The vanishing American middle class will hit the global economy

12 December 2015 1:01 pm

Americans are getting richer. Good news, right? Not really. While the rich have been raking it in, America’s middle class is shrinking, And that’s bad news for the global economy.

According to a new report from the Pew Research Centre, more than one in fiveAmerican adults now live in “upper-income” households, up from 14 per cent in 1971. At the same time, however, the share of total income held by middle-class households has crashed, falling from 62 per cent in 1970 to just 43 per cent in 2014.

The Financial Times interviewed Americans all over the country to get their views about the state of the middle class and their place in it. On one hand, you had the insecurity felt by public sector workers, whose numbers were cut sharply after the Great Recession. That contrasted with the optimism of high-tech workers who have been among the big winners in a jobs market that prizes skills and high educational attainment. Together, they represent a society that is looking increasingly fractured in the lead up to next year’s election.

The vast growth of social inequality comes from policies pursued by American governments for decades, Republican and Democrat, aimed at slashing the wages and benefits of American workers while enriching the financial oligarchy that dominates wealth and political power in the US. This process has been dramatically accelerated under the Obama administration. Facilitated by the financialization of the economy and the continuous diversion of resources away from productive investment, it underpins the erosion of democratic forms of government and the endless promotion of war and militarism where the low paid are sent off to die.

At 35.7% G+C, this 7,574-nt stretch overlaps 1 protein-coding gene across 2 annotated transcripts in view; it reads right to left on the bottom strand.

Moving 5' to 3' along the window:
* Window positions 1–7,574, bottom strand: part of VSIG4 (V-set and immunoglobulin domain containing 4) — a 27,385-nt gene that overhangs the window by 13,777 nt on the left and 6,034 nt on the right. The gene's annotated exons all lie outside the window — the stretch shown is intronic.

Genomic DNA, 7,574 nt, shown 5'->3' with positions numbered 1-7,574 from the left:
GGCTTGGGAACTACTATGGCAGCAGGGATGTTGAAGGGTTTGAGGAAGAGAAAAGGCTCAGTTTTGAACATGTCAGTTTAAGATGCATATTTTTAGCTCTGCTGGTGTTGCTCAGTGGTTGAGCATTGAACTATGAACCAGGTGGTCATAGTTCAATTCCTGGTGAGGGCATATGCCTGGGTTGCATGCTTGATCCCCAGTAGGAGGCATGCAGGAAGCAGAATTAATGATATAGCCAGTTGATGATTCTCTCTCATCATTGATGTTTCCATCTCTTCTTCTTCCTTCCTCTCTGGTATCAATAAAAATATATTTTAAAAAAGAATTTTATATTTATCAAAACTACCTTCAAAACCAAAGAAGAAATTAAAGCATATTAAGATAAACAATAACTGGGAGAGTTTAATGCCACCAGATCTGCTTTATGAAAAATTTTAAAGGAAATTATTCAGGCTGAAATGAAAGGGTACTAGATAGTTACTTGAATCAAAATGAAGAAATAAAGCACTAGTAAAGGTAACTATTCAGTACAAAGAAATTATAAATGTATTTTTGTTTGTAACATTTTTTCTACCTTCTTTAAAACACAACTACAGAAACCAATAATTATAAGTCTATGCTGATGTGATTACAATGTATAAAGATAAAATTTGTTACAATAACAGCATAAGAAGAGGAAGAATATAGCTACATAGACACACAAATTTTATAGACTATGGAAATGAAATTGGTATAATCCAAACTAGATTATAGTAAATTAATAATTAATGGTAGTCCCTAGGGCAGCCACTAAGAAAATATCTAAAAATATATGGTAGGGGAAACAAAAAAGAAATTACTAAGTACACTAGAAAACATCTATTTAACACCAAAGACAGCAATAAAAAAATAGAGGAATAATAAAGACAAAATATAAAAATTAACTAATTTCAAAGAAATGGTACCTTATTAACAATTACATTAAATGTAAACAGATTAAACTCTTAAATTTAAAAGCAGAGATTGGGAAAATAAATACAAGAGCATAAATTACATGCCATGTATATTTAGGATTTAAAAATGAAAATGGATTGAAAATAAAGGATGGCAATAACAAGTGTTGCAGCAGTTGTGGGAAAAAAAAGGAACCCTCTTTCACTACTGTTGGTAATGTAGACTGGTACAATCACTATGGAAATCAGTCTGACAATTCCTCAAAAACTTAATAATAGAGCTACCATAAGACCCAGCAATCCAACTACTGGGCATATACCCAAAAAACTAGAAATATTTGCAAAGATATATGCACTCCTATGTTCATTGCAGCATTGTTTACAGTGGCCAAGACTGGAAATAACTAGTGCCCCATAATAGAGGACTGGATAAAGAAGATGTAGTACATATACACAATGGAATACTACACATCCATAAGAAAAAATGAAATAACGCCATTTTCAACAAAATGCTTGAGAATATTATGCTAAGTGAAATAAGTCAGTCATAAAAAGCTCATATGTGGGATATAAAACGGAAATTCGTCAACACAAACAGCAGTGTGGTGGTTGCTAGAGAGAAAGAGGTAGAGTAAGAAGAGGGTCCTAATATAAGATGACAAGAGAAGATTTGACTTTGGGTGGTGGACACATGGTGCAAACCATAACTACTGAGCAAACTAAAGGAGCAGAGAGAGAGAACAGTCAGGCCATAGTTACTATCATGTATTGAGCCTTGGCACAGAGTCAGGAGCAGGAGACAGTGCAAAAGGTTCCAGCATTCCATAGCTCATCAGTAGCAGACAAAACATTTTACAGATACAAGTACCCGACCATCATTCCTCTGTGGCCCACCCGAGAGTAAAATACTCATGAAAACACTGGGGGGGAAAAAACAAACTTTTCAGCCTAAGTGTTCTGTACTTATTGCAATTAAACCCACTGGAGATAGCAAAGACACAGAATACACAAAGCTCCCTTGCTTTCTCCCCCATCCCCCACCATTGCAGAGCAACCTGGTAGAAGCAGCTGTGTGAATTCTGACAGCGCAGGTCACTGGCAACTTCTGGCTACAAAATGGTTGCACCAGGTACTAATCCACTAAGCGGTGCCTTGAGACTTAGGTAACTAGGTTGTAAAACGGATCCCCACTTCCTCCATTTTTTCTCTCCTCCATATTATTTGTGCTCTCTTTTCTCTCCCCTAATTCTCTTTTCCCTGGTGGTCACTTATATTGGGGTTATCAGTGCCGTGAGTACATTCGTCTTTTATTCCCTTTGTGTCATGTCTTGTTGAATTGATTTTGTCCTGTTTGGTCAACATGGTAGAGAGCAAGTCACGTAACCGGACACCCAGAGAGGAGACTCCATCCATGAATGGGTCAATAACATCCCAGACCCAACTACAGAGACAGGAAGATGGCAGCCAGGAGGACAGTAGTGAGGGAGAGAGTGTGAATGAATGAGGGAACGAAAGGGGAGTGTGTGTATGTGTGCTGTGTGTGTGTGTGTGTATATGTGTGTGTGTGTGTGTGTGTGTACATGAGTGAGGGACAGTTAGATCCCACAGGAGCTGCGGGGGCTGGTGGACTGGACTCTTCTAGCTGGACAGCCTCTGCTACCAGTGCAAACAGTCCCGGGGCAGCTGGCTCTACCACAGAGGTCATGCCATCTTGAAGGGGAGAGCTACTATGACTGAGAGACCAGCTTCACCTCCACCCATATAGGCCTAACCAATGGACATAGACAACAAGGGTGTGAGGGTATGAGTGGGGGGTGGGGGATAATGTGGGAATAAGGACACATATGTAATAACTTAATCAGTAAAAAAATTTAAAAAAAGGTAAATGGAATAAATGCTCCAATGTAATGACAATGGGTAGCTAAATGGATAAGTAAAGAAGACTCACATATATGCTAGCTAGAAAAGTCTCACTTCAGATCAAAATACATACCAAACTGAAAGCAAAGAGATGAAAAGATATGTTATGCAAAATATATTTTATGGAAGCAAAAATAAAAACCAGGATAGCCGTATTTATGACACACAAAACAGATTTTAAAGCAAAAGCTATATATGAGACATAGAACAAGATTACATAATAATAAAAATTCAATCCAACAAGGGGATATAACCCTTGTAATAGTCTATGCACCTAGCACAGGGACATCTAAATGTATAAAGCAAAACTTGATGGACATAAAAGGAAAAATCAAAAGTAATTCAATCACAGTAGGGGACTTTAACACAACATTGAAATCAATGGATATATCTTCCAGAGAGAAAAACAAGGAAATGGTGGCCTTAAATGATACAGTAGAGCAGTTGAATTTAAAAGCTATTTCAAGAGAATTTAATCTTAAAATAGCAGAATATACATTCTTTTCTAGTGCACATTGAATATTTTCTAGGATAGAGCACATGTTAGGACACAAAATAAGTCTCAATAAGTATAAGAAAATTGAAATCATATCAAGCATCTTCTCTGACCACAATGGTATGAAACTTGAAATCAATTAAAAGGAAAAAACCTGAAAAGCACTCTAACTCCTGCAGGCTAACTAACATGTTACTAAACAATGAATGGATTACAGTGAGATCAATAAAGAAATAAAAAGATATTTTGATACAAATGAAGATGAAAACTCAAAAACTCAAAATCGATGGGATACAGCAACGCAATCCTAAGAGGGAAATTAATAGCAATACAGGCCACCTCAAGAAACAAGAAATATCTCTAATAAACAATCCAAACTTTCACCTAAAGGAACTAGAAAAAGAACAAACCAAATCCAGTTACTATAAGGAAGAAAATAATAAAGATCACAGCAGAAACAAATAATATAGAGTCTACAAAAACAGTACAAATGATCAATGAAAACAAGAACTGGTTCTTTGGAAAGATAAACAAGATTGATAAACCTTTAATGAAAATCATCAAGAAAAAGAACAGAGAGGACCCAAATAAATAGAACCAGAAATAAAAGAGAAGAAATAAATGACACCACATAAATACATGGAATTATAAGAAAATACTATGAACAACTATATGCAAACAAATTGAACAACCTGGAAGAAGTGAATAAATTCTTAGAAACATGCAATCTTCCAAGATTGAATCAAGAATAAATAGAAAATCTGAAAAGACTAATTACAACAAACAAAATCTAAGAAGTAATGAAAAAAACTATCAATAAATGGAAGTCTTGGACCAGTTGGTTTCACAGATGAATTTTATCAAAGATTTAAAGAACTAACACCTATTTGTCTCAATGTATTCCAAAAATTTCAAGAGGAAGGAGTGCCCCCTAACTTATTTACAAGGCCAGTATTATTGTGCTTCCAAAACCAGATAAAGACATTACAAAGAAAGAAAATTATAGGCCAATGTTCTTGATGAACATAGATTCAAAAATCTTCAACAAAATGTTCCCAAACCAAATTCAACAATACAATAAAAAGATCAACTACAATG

The dying American middle class also has implications for the global economy. Obviously it will hurt the American economy. According to The Economist, consumption drives 68 per cent of US GDP and a shrinking middle class will hit that consumption rate and US GDP. After all, the rich can only buy so much. That will hurt US growth.

Given that the US is one of the few bright spots of a faltering global economy, weaker US growth and the erosion of US consumers’ purchasing power will be felt all over the world.